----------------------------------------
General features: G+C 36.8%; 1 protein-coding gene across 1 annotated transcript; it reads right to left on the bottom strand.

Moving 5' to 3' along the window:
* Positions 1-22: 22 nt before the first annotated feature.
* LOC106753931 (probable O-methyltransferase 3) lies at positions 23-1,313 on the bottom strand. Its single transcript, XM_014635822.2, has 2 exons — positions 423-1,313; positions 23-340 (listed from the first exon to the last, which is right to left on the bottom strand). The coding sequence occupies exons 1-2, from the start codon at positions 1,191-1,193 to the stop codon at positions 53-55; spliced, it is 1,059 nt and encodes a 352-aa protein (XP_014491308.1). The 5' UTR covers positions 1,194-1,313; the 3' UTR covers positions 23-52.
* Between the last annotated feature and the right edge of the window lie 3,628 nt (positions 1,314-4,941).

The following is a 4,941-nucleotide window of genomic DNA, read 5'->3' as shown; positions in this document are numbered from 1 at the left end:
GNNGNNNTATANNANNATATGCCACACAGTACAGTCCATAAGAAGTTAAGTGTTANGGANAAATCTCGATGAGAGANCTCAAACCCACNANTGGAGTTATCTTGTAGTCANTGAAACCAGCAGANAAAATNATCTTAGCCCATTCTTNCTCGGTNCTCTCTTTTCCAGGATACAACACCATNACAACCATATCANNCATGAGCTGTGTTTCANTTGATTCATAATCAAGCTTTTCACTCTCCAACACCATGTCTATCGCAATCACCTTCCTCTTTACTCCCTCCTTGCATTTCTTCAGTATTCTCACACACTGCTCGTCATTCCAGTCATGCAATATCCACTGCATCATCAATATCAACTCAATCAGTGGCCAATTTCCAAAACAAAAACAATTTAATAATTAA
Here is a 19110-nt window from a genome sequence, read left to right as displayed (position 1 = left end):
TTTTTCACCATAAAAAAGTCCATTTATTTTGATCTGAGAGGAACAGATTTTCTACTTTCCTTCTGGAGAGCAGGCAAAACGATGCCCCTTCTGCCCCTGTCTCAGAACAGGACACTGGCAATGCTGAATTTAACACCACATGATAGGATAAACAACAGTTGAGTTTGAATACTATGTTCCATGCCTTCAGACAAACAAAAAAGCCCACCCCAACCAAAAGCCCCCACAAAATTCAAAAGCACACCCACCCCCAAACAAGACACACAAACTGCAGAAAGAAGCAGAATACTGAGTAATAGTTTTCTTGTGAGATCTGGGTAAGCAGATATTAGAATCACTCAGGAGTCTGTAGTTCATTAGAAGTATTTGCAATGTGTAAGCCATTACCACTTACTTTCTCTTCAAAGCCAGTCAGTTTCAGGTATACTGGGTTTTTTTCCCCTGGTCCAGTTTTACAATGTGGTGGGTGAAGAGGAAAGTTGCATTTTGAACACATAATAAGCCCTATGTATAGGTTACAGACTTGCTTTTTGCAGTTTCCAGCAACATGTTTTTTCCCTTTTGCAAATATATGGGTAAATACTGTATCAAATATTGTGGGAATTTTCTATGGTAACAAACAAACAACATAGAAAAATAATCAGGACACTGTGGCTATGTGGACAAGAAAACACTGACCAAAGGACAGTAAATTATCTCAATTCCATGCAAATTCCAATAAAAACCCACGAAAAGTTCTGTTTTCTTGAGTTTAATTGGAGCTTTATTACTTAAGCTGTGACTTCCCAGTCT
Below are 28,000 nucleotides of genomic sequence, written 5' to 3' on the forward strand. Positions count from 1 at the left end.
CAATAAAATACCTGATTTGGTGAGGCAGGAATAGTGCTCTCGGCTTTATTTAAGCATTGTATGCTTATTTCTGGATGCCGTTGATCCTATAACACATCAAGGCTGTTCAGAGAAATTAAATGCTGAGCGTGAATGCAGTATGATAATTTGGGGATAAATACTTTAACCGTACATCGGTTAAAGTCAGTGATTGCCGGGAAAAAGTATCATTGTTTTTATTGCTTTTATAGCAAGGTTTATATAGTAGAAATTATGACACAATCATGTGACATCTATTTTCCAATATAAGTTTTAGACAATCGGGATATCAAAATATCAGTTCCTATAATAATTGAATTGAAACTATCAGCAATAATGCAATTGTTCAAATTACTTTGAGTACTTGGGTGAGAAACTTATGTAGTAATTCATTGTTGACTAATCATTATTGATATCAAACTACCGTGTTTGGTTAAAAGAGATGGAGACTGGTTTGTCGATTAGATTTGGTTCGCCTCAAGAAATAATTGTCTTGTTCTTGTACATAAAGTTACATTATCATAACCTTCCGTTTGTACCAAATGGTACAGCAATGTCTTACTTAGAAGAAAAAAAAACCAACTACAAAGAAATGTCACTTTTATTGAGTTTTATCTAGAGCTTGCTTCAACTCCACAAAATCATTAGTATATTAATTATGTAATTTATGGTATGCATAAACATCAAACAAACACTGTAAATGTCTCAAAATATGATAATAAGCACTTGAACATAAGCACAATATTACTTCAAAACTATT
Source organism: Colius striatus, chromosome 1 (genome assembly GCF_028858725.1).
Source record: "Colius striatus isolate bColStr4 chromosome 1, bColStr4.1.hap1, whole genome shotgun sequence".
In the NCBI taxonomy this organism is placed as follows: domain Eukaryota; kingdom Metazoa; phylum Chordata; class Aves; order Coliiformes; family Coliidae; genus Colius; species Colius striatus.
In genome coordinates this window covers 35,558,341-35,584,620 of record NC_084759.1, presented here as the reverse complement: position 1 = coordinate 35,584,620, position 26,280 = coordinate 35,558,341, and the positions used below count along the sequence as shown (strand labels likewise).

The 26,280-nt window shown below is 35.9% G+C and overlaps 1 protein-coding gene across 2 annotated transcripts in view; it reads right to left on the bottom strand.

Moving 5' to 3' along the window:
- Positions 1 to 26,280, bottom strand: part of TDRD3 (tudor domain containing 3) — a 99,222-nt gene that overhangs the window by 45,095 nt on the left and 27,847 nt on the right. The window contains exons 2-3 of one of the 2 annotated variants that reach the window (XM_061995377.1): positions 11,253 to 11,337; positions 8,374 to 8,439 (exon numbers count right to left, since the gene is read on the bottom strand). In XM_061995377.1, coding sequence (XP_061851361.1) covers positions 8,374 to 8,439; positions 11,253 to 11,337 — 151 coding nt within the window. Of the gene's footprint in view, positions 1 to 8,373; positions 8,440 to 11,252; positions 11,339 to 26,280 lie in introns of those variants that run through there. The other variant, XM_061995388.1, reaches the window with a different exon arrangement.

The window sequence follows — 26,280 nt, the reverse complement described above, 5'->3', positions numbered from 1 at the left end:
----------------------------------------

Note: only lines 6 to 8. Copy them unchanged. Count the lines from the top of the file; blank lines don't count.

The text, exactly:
The following is a 4,941-nucleotide window of genomic DNA, read 5'->3' as shown; positions in this document are numbered from 1 at the left end:
GNNGNNNTATANNANNATATGCCACACAGTACAGTCCATAAGAAGTTAAGTGTTANGGANAAATCTCGATGAGAGANCTCAAACCCACNANTGGAGTTATCTTGTAGTCANTGAAACCAGCAGANAAAATNATCTTAGCCCATTCTTNCTCGGTNCTCTCTTTTCCAGGATACAACACCATNACAACCATATCANNCATGAGCTGTGTTTCANTTGATTCATAATCAAGCTTTTCACTCTCCAACACCATGTCTATCGCAATCACCTTCCTCTTTACTCCCTCCTTGCATTTCTTCAGTATTCTCACACACTGCTCGTCATTCCAGTCATGCAATATCCACTGCATCATCAATATCAACTCAATCAGTGGCCAATTTCCAAAACAAAAACAATTTAATAATTAA
Here is a 19110-nt window from a genome sequence, read left to right as displayed (position 1 = left end):